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Our Self Service Technology Blog

The Case for a Project Phase Zero for Self-Service Kiosks

All software projects start with the intent of being finished on time and within budget, but the sad truth is that this outcome happens much less than anyone would like to see. In a 2017 report by the Project Management Institute (PMI), while only 14% of projects fail outright, many finish without having met their goals, or end up over budget, or are just plain late. Not a great showing for the IT industry as a whole.

PMI further broke down the common causes for project failure. Right up at the top of the list was “inaccurate requirements,” meaning that the project effectively was not scoped right. A staggering 39% of IT projects suffered from this problem.

A solid 25% of projects also suffered from “undefined risks.” Managing project risk is critical to a successful IT project. As Donald Rumsfeld so famously noted, when navigating a space with risk we have three main areas of concern:

  • the known knowns, being the problems we are well aware of
  • the known unknowns, being the problems that we know of but don’t have the answers to
  • the unknown unknowns, being the problems we didn’t even know existed

Most self-service kiosk projects start with a list of known problems to solve and requirements to meet, but those are the known unknowns; it is often the unknown unknowns that cause a project to struggle. At Advanced Kiosks, we recommend spending a bit of time at the beginning of the project to bring those unknowns into the light.

Self Service Kiosks Problem Solving

To do this, we propose completing what we refer to as a Project Phase Zero to get all the requirements listed and understood. During this phase, we collaborate with our client on the features, functionality and user experience of the intended system, with the intent of generating a well-defined set of requirements for the kiosk software. 

A Project Phase Zero typically runs through the following stages:

  • Discovery – meetings with stakeholders to get all the known information and requirements on the table
  • Understanding – extrapolate the additional unknowns and capture a complete set of requirements 
  • Preliminary Design – produce early workflows and example screens to show possible design directions
  • Prototyping – create any needed physical or digital prototypes to ensure feasibility

The crucial part of all this is the early Discovery time. Getting the input from the major project stakeholders can go a long way towards mitigating the risks that otherwise may plague projects. Representatives from IT, sales, marketing, executive management, and even the eventual end users should all get a voice in the product. One of the more highly publicized project failures in recent years came from rollout of the HealthCare.gov website. That project suffered greatly from a lack of stakeholder participation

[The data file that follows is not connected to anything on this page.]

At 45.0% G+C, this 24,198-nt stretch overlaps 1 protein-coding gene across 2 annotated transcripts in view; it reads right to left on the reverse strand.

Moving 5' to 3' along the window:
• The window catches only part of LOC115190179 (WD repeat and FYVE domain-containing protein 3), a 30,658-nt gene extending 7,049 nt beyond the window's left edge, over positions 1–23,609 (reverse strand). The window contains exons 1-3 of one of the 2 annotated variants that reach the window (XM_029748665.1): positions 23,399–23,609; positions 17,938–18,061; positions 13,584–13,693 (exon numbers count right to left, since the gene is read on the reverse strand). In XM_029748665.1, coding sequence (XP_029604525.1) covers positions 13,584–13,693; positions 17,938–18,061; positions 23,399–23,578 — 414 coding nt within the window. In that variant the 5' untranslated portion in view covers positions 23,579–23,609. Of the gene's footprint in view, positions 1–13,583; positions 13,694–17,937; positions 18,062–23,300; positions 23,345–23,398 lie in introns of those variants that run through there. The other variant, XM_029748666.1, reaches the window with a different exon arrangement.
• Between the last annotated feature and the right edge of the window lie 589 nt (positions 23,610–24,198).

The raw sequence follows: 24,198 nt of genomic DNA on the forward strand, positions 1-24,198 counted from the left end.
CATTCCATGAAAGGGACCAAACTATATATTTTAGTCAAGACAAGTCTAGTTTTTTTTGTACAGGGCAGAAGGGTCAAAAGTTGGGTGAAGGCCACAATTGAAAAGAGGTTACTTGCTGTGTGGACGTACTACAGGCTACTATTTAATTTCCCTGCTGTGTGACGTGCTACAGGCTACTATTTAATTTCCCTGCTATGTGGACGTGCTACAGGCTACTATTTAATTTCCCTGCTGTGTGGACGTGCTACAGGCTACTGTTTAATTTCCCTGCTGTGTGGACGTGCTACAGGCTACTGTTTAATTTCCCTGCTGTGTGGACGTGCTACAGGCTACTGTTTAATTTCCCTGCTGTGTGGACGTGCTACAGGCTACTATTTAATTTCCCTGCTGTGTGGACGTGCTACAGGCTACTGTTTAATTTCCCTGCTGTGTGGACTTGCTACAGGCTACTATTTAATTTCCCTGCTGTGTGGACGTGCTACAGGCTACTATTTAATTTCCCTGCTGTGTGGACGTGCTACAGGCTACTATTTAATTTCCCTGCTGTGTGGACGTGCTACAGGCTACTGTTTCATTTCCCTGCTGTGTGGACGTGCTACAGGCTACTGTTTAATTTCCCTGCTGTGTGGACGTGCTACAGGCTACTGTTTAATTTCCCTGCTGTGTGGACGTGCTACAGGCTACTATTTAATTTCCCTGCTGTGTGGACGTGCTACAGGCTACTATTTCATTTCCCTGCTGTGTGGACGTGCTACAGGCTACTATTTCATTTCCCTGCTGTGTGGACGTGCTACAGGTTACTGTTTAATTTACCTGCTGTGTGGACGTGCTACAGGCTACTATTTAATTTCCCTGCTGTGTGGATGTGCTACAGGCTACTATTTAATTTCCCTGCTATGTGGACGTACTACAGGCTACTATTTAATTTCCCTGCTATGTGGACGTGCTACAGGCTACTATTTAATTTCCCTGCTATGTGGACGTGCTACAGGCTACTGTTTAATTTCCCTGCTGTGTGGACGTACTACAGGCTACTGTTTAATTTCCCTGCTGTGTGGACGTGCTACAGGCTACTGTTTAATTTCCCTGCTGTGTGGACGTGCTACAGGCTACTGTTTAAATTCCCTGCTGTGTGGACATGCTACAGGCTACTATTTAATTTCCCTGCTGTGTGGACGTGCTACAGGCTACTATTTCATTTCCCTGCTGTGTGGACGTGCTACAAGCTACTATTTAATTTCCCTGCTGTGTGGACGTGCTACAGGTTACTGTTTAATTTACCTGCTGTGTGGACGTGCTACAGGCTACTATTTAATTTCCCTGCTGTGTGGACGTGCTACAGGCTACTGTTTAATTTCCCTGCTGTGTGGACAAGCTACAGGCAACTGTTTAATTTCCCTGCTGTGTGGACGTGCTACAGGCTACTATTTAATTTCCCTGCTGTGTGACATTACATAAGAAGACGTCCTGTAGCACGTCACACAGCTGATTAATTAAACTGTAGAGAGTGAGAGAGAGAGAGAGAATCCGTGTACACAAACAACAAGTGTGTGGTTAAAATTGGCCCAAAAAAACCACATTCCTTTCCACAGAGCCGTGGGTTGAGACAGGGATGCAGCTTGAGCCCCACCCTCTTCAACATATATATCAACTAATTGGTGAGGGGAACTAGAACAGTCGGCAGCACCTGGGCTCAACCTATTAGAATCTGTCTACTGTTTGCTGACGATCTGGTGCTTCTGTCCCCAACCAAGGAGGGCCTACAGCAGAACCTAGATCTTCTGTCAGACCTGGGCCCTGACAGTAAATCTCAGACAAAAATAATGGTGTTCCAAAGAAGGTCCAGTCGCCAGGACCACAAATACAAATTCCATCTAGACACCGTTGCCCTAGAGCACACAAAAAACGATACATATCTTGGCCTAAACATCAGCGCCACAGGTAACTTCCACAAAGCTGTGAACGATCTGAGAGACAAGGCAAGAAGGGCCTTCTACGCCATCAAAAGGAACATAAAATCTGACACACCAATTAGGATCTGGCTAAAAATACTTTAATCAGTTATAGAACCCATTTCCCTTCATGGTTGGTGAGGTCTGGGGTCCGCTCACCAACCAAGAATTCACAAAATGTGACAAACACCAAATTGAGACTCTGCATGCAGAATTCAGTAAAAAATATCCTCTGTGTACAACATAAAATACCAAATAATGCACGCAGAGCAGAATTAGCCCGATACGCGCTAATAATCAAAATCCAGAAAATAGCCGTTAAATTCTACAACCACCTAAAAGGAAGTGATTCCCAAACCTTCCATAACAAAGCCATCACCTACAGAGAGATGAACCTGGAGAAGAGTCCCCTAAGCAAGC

From these discovery sessions, a much greater understanding of the full scope of the project is always formed. This makes the eventual project estimate far more accurate than could otherwise be achieved by the common method of asking developers to do a spitball estimation based on a list of discrete features. Spending as little as 5% of your budget up front will yield big returns at the end of the project. You are still working within the cone of uncertainty for the project, but this bit of incremental spending for the Phase Zero effort can go a long way towards reducing risks.

An important thing to remember is that a Phase Zero effort is not a long commitment. Depending on the size and complexity of the project, it could be anywhere from a few days to a couple of weeks of total time and effort.

If you are considering undertaking a large self-service kiosk project but are not quite sure of the scope and cost, the Phase Zero approach should be extremely valuable. Documented stakeholder inputs and solid project requirements are likely going to be the deciding factors in a kiosk software project that is on time and within budget, and one that is not.

At Advanced Kiosks, we often recommend this approach for complex projects. We have found from years of experience that establishing this solid foundation can make a world of difference. If you are thinking about adding self-service kiosks to your organization and want to know how best to go about doing so, contact our technical sales team for a brief consultation.